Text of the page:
• Continually analyze your data to identify inactives, move those who have activated into targeted usage campaigns, and identify those who are not engaging

There are six steps to lifecycle management: 

  • Segment cardholders by value. This helps answer, How much to spend? 

  • Segment cardholders by behavior. This helps answer, What to promote? and To whom? 

  • Define the marketing and behavior goals you want to achieve. 

  • Determine the sequence of promotions necessary to achieve your goals. 

  • Execute the first promotion and track member behavior. 

  • Cardholder behavior and cardholder value will determine what to do next. Cardholders who have exhibited the desired behavior are ready for the next promotion. Those who have not may receive another promotion targeted at the same behavior, or you may decide they are not worth contacting again, based on cardholder value. 

Best Practices: 

  • It is important to remember that many of the decisions made in lifecycle management are based on cardholder value. The number of promotions you execute and your total marketing investment is dictated by a cardholder’s revenue potential. You should stop investing in a cardholder when marketing costs equal projected cardholder value. 

  • New cardholders are the best group to begin implementation of a cardholder lifecycle management program. It is much easier to track promotional history and associated behavior at the beginning of a relationship. 

  • The ultimate goal is to migrate cardholders along desirable behavior paths so that they increase usage and become loyal cardholders.


Research shows that cardholders tend to seek additional credit elsewhere when they reach 35-40 percent of their credit limits. Regular credit line management that grants credit line increases to qualified cardholders is very important to account retention and portfolio growth.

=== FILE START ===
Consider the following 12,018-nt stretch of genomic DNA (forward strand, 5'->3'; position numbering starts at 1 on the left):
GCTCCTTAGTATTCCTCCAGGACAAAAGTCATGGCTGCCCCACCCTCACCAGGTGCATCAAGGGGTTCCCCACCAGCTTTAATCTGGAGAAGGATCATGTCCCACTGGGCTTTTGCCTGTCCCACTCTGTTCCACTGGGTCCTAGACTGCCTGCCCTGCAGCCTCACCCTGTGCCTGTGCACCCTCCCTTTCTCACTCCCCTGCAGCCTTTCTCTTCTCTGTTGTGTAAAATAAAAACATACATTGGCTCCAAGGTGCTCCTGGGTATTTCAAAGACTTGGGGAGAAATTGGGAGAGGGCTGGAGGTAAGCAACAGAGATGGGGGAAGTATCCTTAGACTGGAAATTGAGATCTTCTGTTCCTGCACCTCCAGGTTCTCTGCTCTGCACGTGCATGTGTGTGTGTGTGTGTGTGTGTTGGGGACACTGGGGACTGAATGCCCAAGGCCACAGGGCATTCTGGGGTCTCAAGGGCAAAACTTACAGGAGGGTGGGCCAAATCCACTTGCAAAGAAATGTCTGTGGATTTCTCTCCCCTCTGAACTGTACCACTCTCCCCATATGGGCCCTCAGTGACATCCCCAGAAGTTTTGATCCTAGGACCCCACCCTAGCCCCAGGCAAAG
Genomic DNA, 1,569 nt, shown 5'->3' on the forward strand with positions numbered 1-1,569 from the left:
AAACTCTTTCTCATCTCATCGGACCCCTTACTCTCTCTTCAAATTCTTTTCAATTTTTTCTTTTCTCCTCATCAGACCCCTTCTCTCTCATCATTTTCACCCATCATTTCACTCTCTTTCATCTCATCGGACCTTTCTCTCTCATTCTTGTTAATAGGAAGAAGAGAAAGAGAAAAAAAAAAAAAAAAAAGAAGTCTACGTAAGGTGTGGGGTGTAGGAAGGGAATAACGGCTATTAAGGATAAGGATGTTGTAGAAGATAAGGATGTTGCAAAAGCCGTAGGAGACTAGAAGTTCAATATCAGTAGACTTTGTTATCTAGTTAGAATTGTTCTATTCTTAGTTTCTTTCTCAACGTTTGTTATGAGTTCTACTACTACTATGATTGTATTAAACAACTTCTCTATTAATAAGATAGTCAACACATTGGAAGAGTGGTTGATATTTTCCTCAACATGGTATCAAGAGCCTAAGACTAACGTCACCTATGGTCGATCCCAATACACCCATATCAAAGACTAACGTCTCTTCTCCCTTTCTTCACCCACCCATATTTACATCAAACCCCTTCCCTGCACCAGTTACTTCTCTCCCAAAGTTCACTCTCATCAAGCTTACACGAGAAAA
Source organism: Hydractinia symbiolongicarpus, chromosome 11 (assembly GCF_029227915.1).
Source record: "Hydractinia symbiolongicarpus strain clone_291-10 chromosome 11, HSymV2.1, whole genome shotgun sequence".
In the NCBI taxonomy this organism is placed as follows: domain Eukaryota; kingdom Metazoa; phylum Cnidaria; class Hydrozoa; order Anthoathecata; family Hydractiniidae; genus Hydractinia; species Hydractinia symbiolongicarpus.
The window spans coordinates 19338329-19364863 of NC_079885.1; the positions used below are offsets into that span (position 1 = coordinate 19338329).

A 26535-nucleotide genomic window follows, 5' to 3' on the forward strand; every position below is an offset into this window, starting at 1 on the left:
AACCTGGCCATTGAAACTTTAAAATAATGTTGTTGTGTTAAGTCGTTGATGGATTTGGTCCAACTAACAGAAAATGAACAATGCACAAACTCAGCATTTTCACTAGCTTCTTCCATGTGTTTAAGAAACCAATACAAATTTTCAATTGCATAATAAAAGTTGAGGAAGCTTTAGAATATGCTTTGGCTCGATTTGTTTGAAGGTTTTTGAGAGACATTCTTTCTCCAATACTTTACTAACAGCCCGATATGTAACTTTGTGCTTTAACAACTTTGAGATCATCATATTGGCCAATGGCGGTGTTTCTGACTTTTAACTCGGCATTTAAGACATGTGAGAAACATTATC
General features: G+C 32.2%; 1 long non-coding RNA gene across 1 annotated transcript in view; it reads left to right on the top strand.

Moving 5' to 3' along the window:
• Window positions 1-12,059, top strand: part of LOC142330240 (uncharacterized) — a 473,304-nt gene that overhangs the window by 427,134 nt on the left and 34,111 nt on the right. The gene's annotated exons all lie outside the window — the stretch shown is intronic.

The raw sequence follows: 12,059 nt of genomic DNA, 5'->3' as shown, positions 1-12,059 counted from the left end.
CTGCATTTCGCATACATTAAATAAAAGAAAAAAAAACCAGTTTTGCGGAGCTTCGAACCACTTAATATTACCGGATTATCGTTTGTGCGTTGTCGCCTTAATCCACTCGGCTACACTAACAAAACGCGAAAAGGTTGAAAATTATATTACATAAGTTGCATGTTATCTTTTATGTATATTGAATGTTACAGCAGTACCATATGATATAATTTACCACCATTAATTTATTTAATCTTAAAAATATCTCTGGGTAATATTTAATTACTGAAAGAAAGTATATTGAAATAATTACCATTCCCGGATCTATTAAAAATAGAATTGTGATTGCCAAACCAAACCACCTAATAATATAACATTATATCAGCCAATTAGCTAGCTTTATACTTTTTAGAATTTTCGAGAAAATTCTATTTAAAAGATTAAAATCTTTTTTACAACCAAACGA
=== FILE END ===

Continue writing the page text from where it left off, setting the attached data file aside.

Tactics: 

  • Evaluate current cardholder credit lines 

  • Target the cardholders that have used 35% or more of their credit line. 

  • Consider the risk associated with these individuals based on: 

    • When the cardholder's last increase was provided 

    • Longevity of account 

Best Practices:  

  • The "30-40% rule" should be used: Cardholders like to maintain a certain amount of availability in case of an emergency. Consider how much an emergency costs. Deduct whatever that amount is from the overall credit line to determine how much is actually available for use. 

  • Evaluate the need for an increase by reviewing not only the existing balance but also the highest balance on the account. 

  • Develop a continuous Credit Line Management Strategy. Increases should be performed with regularity from year to year since cardholders often become accustomed to receiving increases. 

  • Consider credit increases of at least $500 for maximum impact. 

  • Send letters and use Statement Messages to congratulate your cardholders for their excellent credit history and reward them with a higher credit limit.